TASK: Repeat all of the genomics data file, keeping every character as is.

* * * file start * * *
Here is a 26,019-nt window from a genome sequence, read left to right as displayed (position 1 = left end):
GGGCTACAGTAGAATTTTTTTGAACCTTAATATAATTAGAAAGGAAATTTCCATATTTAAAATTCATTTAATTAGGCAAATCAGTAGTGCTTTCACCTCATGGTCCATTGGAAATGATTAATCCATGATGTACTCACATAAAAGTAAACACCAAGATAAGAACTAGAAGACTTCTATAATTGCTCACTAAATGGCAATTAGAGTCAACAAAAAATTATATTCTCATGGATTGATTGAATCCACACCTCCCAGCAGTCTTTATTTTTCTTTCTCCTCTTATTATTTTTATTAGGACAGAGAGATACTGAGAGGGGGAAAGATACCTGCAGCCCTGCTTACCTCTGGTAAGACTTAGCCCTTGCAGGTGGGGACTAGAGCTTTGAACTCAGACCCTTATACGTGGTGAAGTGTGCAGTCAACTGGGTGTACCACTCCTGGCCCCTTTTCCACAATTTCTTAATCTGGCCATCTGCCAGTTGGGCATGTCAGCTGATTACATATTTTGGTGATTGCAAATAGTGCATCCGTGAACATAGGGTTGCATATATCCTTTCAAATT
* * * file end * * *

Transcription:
Here is a 26,019-nt window from a genome sequence, read left to right as displayed (position 1 = left end):
GGGCTACAGTAGAATTTTTTTGAACCTTAATATAATTAGAAAGGAAATTTCCATATTTAAAATTCATTTAATTAGGCAAATCAGTAGTGCTTTCACCTCATGGTCCATTGGAAATGATTAATCCATGATGTACTCACATAAAAGTAAACACCAAGATAAGAACTAGAAGACTTCTATAATTGCTCACTAAATGGCAATTAGAGTCAACAAAAAATTATATTCTCATGGATTGATTGAATCCACACCTCCCAGCAGTCTTTATTTTTCTTTCTCCTCTTATTATTTTTATTAGGACAGAGAGATACTGAGAGGGGGAAAGATACCTGCAGCCCTGCTTACCTCTGGTAAGACTTAGCCCTTGCAGGTGGGGACTAGAGCTTTGAACTCAGACCCTTATACGTGGTGAAGTGTGCAGTCAACTGGGTGTACCACTCCTGGCCCCTTTTCCACAATTTCTTAATCTGGCCATCTGCCAGTTGGGCATGTCAGCTGATTACATATTTTGGTGATTGCAAATAGTGCATCCGTGAACATAGGGTTGCATATATCCTTTCAAATT